Sig Hansen can’t live without his Marine Satellite Services System

man in front of boat

DEADLIEST CATCH Captain Sig Hansen can’t say enough good things about the Thrane & Thrane Fleetbroadband 500 marine satellite services terminal currently operational on his 126 foot crabber, the Northwestern. Risking life and limb working the treacherous and unpredictable waters of the Bearing Sea, Captain Hansen and his crew rely on the revolutionary technology afforded by the Fleetbroadband 500 marine satellite services terminal to find and catch king and snow crabs faster, stay in touch with family and friends and, perhaps most importantly, keep them out of harms way. “If I had to go back to fishing without Fleetbroadband I’d feel like I was taking 10 steps back – life would be pretty tough,” says Captain Sig.

The Northwestern can carry up to 90,720kg (200,000lb) of crab worth more than $1 million US dollars. The FBB500 allows the crew to maximize their time at sea by providing them with “real time” access to online weather forecasts for the Bering Sea, which lies west of Alaska and just south of the Arctic Circle. “It can be flat calm one minute and then blowing 50 or 60 knots the next. I’ve seen waves up to 21m (70 feet) and that can be terrifying,” says Sig. “If you have a great distance to travel to get to safety in that kind of weather every second counts, so you need to know the weather forecast as soon as possible.”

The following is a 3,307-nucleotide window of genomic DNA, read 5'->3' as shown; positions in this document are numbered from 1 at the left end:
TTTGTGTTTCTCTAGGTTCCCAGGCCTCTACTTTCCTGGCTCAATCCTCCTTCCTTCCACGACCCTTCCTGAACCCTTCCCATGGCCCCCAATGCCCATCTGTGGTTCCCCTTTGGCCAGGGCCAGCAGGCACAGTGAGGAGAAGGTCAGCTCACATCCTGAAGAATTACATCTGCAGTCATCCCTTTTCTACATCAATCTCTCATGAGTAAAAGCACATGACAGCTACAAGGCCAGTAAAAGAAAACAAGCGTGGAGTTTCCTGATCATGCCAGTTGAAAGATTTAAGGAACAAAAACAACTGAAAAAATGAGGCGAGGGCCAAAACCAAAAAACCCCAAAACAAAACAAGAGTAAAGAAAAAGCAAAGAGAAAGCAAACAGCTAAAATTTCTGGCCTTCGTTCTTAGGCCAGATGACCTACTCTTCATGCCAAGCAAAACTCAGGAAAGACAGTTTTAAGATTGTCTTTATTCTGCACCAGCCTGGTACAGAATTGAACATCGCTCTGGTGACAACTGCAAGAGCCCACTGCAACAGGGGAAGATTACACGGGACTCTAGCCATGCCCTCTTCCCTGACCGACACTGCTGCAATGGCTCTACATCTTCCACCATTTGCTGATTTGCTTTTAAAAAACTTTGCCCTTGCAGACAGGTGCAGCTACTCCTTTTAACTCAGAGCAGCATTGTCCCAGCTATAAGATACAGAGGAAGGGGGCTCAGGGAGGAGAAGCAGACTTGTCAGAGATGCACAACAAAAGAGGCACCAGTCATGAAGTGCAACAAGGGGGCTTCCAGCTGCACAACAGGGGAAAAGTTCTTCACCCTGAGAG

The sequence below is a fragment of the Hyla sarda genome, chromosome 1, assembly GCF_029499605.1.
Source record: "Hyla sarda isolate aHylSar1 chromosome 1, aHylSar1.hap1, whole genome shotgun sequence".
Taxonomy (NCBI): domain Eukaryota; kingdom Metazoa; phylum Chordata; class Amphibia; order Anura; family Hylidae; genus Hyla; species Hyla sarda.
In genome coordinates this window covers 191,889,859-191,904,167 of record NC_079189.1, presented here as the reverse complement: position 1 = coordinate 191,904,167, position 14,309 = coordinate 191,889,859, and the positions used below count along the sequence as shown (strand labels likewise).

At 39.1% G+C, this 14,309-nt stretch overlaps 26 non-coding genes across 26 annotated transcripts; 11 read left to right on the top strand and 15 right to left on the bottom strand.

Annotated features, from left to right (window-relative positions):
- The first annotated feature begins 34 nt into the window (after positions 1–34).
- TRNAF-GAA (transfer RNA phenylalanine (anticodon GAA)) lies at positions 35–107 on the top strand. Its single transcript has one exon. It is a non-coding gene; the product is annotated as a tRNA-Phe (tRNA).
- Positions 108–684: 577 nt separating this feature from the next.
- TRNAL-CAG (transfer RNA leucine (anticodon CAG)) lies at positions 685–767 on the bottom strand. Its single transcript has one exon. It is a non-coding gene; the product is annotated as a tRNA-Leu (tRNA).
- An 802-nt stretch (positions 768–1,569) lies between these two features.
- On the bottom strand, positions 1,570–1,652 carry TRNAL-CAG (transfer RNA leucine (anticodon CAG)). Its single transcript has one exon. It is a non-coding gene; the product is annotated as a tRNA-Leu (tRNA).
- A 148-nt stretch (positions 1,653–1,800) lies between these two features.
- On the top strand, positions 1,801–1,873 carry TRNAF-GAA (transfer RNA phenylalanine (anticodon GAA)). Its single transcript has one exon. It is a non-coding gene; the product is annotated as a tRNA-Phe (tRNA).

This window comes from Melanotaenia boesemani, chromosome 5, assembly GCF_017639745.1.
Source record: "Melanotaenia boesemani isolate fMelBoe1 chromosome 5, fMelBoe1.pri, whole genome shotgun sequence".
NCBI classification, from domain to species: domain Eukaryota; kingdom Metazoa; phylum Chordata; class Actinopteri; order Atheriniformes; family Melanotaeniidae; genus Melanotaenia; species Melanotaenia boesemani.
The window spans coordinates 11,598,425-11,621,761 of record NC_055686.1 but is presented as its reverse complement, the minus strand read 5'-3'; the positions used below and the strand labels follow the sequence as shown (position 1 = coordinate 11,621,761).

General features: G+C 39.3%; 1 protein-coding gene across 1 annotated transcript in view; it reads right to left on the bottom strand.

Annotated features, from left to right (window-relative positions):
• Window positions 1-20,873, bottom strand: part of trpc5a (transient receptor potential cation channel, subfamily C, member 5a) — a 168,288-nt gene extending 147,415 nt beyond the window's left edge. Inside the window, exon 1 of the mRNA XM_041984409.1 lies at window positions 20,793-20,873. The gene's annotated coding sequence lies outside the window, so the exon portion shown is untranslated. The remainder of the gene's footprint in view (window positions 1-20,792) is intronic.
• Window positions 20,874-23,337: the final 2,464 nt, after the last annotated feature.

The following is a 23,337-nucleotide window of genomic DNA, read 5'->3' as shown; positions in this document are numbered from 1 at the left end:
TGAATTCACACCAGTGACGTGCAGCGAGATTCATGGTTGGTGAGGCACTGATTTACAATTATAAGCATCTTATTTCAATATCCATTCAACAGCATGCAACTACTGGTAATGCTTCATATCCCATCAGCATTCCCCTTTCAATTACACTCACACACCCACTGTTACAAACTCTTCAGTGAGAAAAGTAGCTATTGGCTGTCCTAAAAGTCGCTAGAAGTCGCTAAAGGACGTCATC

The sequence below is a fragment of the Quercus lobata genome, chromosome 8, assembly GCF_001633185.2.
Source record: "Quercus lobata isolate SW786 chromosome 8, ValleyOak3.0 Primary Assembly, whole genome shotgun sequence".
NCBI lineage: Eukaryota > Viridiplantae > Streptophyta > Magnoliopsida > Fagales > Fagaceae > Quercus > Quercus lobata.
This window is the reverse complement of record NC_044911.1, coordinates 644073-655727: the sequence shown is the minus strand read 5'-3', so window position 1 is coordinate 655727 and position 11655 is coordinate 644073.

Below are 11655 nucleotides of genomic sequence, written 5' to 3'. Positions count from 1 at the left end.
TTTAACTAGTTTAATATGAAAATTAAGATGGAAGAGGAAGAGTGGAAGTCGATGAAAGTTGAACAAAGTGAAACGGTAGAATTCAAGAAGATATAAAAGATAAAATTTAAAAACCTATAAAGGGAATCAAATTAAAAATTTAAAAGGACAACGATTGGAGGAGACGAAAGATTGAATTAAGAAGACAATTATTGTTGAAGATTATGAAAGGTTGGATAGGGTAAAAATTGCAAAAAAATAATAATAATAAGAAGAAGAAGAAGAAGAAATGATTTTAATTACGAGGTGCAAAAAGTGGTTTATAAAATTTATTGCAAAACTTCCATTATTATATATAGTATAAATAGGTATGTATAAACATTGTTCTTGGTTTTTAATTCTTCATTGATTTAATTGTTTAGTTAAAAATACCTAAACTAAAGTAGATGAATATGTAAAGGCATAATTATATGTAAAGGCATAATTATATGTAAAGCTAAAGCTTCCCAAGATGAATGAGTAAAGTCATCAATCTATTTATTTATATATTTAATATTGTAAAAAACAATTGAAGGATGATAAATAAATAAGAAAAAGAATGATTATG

The Fleetbroadband 500 has given Sig a unique and valuable advantage over competitors too – the ability to constantly keep in touch with buyers. In the old days (prior to the FBB500) Captain Sig would head for whichever port was offering the best price. Some processors have now started accepting deliveries “at sea” so Sig uses the satellite service to keep tabs on these buyers to ensure he reaches them before his competitors do.

Crab fishing is incredibly dangerous and it’s not unusual for seafarers to get injured as they wrestle with 363kg (800lb) steel crab pots or cut themselves on the knives they use. He’s glad to have the satellite technology aboard as a reliable channel for medical advice when there’s an emergency too. “If necessary, I can do a videoconference and show the doctor the injury. He can actually see the wound and tell us what to do,” says Sig.

When members of the crew are off-duty, Fleetbroadband performs another vital role. It helps lift the morale of the six-man crew by enabling them to phone home, or interface their laptops to the vessel’s wi-fi network to send emails or use the internet.

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